Literally more light.
|Prof. Alex McGlashan lines up the laser over a tray of mums.|
|A closeup of the laser.|
|Lab technician Curtis LaPlante completes an analysis of the spectral reflections off of powdery mildew caused by the laser induced fluorescence.|
|A tray of campanula plants
immediately after laser trimming.
PHOTO COURTESY ALEX MCGLASHAN
|Alex McGlashan takes some
diseased plants out of the
department’s growth chamber.
Photonics involves the generation and application of light. Traditionally, it’s been used in precision laser cutting, machining and welding in manufacturing; in video display and projection technologies; and with fibre optics, among other uses.
Having Niagara College involved in this leading-edge research is a natural, given its well-established and highly regarded school of horticulture. It also has one of only two photonics programs in Ontario, and there are only about a half-dozen or so similar programs in the U.S.
It’s also situated in the heart of one of North America’s largest greenhouse regions. There are some 265 greenhouses in the area, generating annual sales of well over $225 million. There are also dozens of key industry suppliers based in the region.
Photonics has considerable potential in horticulture, says McGlashan, and the school is contributing to its development.
The first project was suggested a few years ago by Sunrise Greenhouses, a local potted plant producer long known for innovation. The company asked whether laser technology could be used as a non-contact pruning system. Mechanical shears or blades can spread diseases and lead to significant crop losses.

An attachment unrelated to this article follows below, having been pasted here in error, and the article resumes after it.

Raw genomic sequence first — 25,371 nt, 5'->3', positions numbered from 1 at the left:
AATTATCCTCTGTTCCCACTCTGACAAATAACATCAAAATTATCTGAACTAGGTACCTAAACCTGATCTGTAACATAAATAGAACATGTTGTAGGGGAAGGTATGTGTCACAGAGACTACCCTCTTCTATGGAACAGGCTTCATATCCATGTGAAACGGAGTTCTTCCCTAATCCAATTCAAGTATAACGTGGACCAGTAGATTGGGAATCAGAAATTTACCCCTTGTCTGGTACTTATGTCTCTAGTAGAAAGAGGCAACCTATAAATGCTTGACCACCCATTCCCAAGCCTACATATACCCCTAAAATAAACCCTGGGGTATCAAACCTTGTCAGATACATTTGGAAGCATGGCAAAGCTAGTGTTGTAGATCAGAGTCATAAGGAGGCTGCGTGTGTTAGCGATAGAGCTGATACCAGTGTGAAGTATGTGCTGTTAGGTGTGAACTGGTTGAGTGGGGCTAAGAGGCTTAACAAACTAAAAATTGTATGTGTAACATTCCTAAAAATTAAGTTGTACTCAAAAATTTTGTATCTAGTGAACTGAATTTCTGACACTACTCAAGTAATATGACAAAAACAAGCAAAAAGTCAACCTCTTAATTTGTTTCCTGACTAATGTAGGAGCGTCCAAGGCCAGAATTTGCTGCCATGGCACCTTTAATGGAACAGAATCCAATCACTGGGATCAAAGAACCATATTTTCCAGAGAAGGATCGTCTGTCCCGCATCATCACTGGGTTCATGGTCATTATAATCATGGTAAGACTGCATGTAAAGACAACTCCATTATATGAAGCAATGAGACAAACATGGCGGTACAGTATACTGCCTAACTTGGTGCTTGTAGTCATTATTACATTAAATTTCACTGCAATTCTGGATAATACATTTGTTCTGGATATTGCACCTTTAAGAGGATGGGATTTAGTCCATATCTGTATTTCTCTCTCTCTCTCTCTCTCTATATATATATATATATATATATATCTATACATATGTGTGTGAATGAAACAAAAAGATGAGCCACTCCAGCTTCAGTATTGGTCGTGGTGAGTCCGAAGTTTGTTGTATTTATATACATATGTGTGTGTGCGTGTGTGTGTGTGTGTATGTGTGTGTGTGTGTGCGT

“We began discussing it among ourselves,” recalls McGlashan, “and said, ‘sure, why not!’”
This was one of the first applied research initiatives undertaken by the college. “It’s been quite successful,” says McGlashan. “It hasn’t led to a commercial cutting machine yet, but we’ve done a lot of preliminary research and the technology is promising. It’s just a matter of taking it to the next step and building a prototype.”
Photonics offers a number of advantages in plant trimming. “The main thing is that it’s a non-contact process,” he notes. Unlike knives and blades, you’re not wounding the plant and leaving it susceptible to infection and disease transmission.
And as a bonus, the laser is quite the precision tool. It can be adjusted to deliver two levels of power at the same time. This means the stem can be effectively cauterized, while the trimmed material “cut” away is left open for easier replanting.
The process should be cost-effective, though those numbers won’t be known until a prototype is developed. Capital costs will be a little higher than traditional pruning methods because the laser itself is worth about $20,000. However this investment should be more than offset through reduced energy costs. As well, maintenance costs will be quite low since there are no moving parts.
The system works best with woody plants, since they have less water content. The laser selected for the research operates in the far infrared spectrum, almost a heat ray. “If you have a plant with a high moisture content, the laser will be absorbed by that material. It will quickly convert the water into steam.” The plant would be blown apart.
There are other laser systems, he said, that might work better on plants with higher water content.
The second project is working to develop laser technology to detect plant diseases. The goal is to be able to identify a problem even before it becomes visually evident. Researchers are using a spectro-photometer to analyze wavelengths produced by laser scans of plant material. Those with diseases will have different wavelengths than healthy plants. Detection will be immediate and accurate.
“Olga’s group has been taking care of growing the plants, while we’re involved with the actual identification process,” said McGlashan. “We’ve had some positive results, but a lot more needs to be done. It’s still pretty early.”
Students are quite enthusiastic with the research. “This takes them beyond the classroom.”